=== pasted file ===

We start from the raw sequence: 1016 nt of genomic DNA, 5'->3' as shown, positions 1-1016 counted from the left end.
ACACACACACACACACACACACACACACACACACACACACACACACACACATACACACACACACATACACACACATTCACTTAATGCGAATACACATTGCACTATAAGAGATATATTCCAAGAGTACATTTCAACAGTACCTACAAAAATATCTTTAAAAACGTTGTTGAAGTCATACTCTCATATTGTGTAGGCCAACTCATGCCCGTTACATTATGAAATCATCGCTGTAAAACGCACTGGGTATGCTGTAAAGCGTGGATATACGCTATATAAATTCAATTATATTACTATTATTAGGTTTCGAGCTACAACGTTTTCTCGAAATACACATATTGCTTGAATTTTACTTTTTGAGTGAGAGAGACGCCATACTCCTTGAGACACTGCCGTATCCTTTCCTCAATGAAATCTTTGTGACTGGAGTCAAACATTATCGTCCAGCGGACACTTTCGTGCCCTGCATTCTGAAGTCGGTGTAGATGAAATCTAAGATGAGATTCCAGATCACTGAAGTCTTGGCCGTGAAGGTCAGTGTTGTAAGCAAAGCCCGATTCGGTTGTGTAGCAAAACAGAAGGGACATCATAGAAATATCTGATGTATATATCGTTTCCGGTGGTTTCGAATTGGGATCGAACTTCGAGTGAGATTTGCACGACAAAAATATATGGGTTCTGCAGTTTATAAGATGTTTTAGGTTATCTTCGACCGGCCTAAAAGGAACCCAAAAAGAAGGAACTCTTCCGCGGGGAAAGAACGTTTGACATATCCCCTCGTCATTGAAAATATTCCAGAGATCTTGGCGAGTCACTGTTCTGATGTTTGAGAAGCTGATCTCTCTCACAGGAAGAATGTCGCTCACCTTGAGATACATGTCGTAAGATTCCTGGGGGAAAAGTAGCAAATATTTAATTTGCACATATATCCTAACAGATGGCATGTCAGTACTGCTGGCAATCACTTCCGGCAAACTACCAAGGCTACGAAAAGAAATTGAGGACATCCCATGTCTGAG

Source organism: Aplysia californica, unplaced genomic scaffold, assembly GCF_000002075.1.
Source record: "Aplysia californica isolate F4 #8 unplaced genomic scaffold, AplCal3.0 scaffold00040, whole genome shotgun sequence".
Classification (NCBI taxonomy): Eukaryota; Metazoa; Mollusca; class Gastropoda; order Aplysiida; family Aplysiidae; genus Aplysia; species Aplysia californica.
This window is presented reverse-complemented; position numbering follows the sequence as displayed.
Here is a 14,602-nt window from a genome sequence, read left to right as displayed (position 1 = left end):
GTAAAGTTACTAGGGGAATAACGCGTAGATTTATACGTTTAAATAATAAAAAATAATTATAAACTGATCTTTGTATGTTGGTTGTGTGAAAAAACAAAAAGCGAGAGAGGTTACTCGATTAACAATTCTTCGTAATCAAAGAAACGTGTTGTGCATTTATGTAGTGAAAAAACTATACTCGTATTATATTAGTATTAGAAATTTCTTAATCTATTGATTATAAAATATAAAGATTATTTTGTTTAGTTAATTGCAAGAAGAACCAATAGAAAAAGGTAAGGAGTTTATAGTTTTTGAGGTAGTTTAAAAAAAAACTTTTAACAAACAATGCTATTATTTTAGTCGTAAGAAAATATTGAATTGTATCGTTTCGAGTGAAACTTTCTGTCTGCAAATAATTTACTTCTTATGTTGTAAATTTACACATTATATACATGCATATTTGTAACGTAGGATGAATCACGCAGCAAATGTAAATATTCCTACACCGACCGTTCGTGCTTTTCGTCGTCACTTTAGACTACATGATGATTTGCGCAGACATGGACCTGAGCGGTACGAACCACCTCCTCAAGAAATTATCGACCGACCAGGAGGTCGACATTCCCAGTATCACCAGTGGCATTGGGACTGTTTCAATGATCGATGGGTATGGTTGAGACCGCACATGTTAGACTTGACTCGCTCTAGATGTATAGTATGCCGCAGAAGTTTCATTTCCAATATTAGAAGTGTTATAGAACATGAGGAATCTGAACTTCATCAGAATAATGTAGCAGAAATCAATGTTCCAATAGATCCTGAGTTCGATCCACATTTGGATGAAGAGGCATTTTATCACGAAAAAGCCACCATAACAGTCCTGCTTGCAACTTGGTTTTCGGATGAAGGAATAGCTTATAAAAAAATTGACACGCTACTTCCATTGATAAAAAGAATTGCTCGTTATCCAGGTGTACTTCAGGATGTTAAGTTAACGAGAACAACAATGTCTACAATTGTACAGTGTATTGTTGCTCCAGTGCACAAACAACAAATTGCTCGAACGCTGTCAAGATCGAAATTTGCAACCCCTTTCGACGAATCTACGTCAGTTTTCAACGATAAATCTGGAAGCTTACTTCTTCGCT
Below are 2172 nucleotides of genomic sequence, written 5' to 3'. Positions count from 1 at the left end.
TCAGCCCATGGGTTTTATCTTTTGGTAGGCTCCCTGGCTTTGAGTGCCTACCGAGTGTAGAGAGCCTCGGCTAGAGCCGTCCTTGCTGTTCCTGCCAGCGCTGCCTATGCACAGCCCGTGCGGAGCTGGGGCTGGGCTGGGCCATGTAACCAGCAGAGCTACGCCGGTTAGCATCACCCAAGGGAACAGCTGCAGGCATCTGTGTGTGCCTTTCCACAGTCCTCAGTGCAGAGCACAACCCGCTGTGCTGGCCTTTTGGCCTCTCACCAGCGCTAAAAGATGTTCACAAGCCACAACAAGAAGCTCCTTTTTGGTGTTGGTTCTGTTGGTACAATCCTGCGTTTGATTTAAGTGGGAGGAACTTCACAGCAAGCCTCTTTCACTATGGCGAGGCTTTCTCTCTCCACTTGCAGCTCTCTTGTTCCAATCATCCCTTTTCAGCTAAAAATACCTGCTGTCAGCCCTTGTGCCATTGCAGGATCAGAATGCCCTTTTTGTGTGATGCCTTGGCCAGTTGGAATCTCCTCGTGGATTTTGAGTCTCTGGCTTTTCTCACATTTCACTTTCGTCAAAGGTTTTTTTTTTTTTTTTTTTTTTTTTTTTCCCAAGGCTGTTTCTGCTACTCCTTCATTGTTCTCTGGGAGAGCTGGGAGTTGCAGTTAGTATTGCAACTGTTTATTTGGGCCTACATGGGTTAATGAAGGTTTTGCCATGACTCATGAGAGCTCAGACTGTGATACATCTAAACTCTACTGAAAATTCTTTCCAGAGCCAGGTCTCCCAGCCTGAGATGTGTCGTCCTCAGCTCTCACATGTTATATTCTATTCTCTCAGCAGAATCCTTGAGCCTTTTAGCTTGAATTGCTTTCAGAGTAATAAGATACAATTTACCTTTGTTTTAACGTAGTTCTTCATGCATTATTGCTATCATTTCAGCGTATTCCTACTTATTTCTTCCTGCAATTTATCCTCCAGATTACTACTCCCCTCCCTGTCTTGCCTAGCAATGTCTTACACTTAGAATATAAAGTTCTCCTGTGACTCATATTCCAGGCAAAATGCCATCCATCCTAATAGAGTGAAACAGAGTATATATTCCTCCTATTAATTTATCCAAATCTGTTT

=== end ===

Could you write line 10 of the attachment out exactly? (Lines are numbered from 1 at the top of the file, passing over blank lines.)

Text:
TCAGCCCATGGGTTTTATCTTTTGGTAGGCTCCCTGGCTTTGAGTGCCTACCGAGTGTAGAGAGCCTCGGCTAGAGCCGTCCTTGCTGTTCCTGCCAGCGCTGCCTATGCACAGCCCGTGCGGAGCTGGGGCTGGGCTGGGCCATGTAACCAGCAGAGCTACGCCGGTTAGCATCACCCAAGGGAACAGCTGCAGGCATCTGTGTGTGCCTTTCCACAGTCCTCAGTGCAGAGCACAACCCGCTGTGCTGGCCTTTTGGCCTCTCACCAGCGCTAAAAGATGTTCACAAGCCACAACAAGAAGCTCCTTTTTGGTGTTGGTTCTGTTGGTACAATCCTGCGTTTGATTTAAGTGGGAGGAACTTCACAGCAAGCCTCTTTCACTATGGCGAGGCTTTCTCTCTCCACTTGCAGCTCTCTTGTTCCAATCATCCCTTTTCAGCTAAAAATACCTGCTGTCAGCCCTTGTGCCATTGCAGGATCAGAATGCCCTTTTTGTGTGATGCCTTGGCCAGTTGGAATCTCCTCGTGGATTTTGAGTCTCTGGCTTTTCTCACATTTCACTTTCGTCAAAGGTTTTTTTTTTTTTTTTTTTTTTTTTTTTCCCAAGGCTGTTTCTGCTACTCCTTCATTGTTCTCTGGGAGAGCTGGGAGTTGCAGTTAGTATTGCAACTGTTTATTTGGGCCTACATGGGTTAATGAAGGTTTTGCCATGACTCATGAGAGCTCAGACTGTGATACATCTAAACTCTACTGAAAATTCTTTCCAGAGCCAGGTCTCCCAGCCTGAGATGTGTCGTCCTCAGCTCTCACATGTTATATTCTATTCTCTCAGCAGAATCCTTGAGCCTTTTAGCTTGAATTGCTTTCAGAGTAATAAGATACAATTTACCTTTGTTTTAACGTAGTTCTTCATGCATTATTGCTATCATTTCAGCGTATTCCTACTTATTTCTTCCTGCAATTTATCCTCCAGATTACTACTCCCCTCCCTGTCTTGCCTAGCAATGTCTTACACTTAGAATATAAAGTTCTCCTGTGACTCATATTCCAGGCAAAATGCCATCCATCCTAATAGAGTGAAACAGAGTATATATTCCTCCTATTAATTTATCCAAATCTGTTT